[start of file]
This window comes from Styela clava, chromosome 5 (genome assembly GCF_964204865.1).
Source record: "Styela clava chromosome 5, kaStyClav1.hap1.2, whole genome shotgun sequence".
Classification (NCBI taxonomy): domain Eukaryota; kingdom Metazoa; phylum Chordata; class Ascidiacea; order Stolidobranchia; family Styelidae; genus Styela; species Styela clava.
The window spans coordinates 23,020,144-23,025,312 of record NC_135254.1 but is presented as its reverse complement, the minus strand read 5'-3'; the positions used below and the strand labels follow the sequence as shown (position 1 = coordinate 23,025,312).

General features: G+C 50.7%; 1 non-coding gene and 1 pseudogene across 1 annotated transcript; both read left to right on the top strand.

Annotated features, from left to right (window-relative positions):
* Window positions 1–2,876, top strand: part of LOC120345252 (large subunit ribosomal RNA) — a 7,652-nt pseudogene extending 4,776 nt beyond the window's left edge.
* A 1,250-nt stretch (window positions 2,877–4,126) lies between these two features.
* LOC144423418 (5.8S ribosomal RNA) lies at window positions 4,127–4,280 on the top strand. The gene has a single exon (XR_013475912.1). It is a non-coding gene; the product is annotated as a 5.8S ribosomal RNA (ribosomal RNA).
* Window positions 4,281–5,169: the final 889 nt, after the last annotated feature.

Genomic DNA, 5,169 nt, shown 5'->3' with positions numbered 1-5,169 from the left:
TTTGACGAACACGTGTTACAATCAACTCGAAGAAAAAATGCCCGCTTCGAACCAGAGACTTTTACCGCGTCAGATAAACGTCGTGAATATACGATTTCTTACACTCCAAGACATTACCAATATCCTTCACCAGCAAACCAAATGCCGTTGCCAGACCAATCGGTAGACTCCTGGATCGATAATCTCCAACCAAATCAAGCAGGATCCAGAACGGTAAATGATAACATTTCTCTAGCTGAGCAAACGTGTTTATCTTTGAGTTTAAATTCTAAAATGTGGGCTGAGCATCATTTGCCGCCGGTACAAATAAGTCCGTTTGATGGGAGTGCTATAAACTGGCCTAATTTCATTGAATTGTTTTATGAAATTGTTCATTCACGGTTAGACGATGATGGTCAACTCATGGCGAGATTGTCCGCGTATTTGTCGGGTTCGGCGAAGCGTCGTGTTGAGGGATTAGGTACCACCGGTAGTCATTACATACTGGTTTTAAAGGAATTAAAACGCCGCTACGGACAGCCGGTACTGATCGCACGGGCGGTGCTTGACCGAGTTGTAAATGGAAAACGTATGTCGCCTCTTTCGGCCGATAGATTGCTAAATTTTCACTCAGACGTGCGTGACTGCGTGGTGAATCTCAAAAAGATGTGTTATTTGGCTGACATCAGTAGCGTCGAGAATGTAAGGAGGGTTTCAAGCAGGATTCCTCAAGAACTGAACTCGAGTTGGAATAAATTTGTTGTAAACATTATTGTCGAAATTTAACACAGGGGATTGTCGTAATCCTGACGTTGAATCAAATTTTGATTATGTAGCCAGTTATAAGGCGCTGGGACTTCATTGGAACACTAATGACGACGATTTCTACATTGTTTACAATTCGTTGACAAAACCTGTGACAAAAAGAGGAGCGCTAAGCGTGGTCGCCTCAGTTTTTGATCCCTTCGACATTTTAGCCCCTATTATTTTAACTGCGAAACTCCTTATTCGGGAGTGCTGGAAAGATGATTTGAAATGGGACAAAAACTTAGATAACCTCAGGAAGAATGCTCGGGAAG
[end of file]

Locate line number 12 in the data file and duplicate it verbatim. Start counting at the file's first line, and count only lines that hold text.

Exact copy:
TTTGACGAACACGTGTTACAATCAACTCGAAGAAAAAATGCCCGCTTCGAACCAGAGACTTTTACCGCGTCAGATAAACGTCGTGAATATACGATTTCTTACACTCCAAGACATTACCAATATCCTTCACCAGCAAACCAAATGCCGTTGCCAGACCAATCGGTAGACTCCTGGATCGATAATCTCCAACCAAATCAAGCAGGATCCAGAACGGTAAATGATAACATTTCTCTAGCTGAGCAAACGTGTTTATCTTTGAGTTTAAATTCTAAAATGTGGGCTGAGCATCATTTGCCGCCGGTACAAATAAGTCCGTTTGATGGGAGTGCTATAAACTGGCCTAATTTCATTGAATTGTTTTATGAAATTGTTCATTCACGGTTAGACGATGATGGTCAACTCATGGCGAGATTGTCCGCGTATTTGTCGGGTTCGGCGAAGCGTCGTGTTGAGGGATTAGGTACCACCGGTAGTCATTACATACTGGTTTTAAAGGAATTAAAACGCCGCTACGGACAGCCGGTACTGATCGCACGGGCGGTGCTTGACCGAGTTGTAAATGGAAAACGTATGTCGCCTCTTTCGGCCGATAGATTGCTAAATTTTCACTCAGACGTGCGTGACTGCGTGGTGAATCTCAAAAAGATGTGTTATTTGGCTGACATCAGTAGCGTCGAGAATGTAAGGAGGGTTTCAAGCAGGATTCCTCAAGAACTGAACTCGAGTTGGAATAAATTTGTTGTAAACATTATTGTCGAAATTTAACACAGGGGATTGTCGTAATCCTGACGTTGAATCAAATTTTGATTATGTAGCCAGTTATAAGGCGCTGGGACTTCATTGGAACACTAATGACGACGATTTCTACATTGTTTACAATTCGTTGACAAAACCTGTGACAAAAAGAGGAGCGCTAAGCGTGGTCGCCTCAGTTTTTGATCCCTTCGACATTTTAGCCCCTATTATTTTAACTGCGAAACTCCTTATTCGGGAGTGCTGGAAAGATGATTTGAAATGGGACAAAAACTTAGATAACCTCAGGAAGAATGCTCGGGAAG